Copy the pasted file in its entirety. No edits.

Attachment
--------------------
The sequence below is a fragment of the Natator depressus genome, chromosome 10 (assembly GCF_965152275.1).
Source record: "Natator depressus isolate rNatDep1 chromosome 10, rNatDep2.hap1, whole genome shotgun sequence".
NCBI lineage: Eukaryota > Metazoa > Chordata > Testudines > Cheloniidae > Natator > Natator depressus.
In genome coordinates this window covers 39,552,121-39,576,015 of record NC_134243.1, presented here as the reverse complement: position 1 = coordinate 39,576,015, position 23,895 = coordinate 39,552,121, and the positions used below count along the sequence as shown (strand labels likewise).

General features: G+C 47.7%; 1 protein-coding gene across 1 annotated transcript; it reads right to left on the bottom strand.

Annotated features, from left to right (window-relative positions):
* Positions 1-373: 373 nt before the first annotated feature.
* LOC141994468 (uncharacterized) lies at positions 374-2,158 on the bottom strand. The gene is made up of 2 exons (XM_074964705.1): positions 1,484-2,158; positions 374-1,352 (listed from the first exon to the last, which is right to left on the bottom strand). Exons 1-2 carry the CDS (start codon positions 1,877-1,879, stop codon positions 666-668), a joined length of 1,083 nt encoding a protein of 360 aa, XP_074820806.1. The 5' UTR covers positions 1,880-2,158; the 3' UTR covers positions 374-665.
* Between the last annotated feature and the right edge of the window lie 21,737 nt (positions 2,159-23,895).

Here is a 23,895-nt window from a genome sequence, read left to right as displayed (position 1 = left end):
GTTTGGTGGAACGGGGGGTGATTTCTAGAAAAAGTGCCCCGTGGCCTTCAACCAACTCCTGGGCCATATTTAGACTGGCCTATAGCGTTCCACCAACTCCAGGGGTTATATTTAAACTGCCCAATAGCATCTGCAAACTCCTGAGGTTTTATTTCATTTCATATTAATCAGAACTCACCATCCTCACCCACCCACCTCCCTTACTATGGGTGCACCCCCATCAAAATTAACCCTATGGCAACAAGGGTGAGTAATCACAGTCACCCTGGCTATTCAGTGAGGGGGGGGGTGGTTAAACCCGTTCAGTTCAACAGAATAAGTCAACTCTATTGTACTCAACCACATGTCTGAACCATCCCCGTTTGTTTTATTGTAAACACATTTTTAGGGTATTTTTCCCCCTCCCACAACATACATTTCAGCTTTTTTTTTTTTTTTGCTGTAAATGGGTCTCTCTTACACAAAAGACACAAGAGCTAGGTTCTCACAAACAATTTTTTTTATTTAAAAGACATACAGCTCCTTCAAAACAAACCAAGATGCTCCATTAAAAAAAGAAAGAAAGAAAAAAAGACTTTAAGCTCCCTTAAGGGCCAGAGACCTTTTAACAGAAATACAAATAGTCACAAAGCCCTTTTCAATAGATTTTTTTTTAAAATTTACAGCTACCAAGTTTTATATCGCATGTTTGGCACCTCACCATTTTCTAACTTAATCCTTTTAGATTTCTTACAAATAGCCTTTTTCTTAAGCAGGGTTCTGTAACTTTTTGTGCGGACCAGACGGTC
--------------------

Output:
The sequence below is a fragment of the Natator depressus genome, chromosome 10 (assembly GCF_965152275.1).
Source record: "Natator depressus isolate rNatDep1 chromosome 10, rNatDep2.hap1, whole genome shotgun sequence".
NCBI lineage: Eukaryota > Metazoa > Chordata > Testudines > Cheloniidae > Natator > Natator depressus.
In genome coordinates this window covers 39,552,121-39,576,015 of record NC_134243.1, presented here as the reverse complement: position 1 = coordinate 39,576,015, position 23,895 = coordinate 39,552,121, and the positions used below count along the sequence as shown (strand labels likewise).

General features: G+C 47.7%; 1 protein-coding gene across 1 annotated transcript; it reads right to left on the bottom strand.

Annotated features, from left to right (window-relative positions):
* Positions 1-373: 373 nt before the first annotated feature.
* LOC141994468 (uncharacterized) lies at positions 374-2,158 on the bottom strand. The gene is made up of 2 exons (XM_074964705.1): positions 1,484-2,158; positions 374-1,352 (listed from the first exon to the last, which is right to left on the bottom strand). Exons 1-2 carry the CDS (start codon positions 1,877-1,879, stop codon positions 666-668), a joined length of 1,083 nt encoding a protein of 360 aa, XP_074820806.1. The 5' UTR covers positions 1,880-2,158; the 3' UTR covers positions 374-665.
* Between the last annotated feature and the right edge of the window lie 21,737 nt (positions 2,159-23,895).

Here is a 23,895-nt window from a genome sequence, read left to right as displayed (position 1 = left end):
GTTTGGTGGAACGGGGGGTGATTTCTAGAAAAAGTGCCCCGTGGCCTTCAACCAACTCCTGGGCCATATTTAGACTGGCCTATAGCGTTCCACCAACTCCAGGGGTTATATTTAAACTGCCCAATAGCATCTGCAAACTCCTGAGGTTTTATTTCATTTCATATTAATCAGAACTCACCATCCTCACCCACCCACCTCCCTTACTATGGGTGCACCCCCATCAAAATTAACCCTATGGCAACAAGGGTGAGTAATCACAGTCACCCTGGCTATTCAGTGAGGGGGGGGGTGGTTAAACCCGTTCAGTTCAACAGAATAAGTCAACTCTATTGTACTCAACCACATGTCTGAACCATCCCCGTTTGTTTTATTGTAAACACATTTTTAGGGTATTTTTCCCCCTCCCACAACATACATTTCAGCTTTTTTTTTTTTTTTGCTGTAAATGGGTCTCTCTTACACAAAAGACACAAGAGCTAGGTTCTCACAAACAATTTTTTTTATTTAAAAGACATACAGCTCCTTCAAAACAAACCAAGATGCTCCATTAAAAAAAGAAAGAAAGAAAAAAAGACTTTAAGCTCCCTTAAGGGCCAGAGACCTTTTAACAGAAATACAAATAGTCACAAAGCCCTTTTCAATAGATTTTTTTTTAAAATTTACAGCTACCAAGTTTTATATCGCATGTTTGGCACCTCACCATTTTCTAACTTAATCCTTTTAGATTTCTTACAAATAGCCTTTTTCTTAAGCAGGGTTCTGTAACTTTTTGTGCGGACCAGACGGTC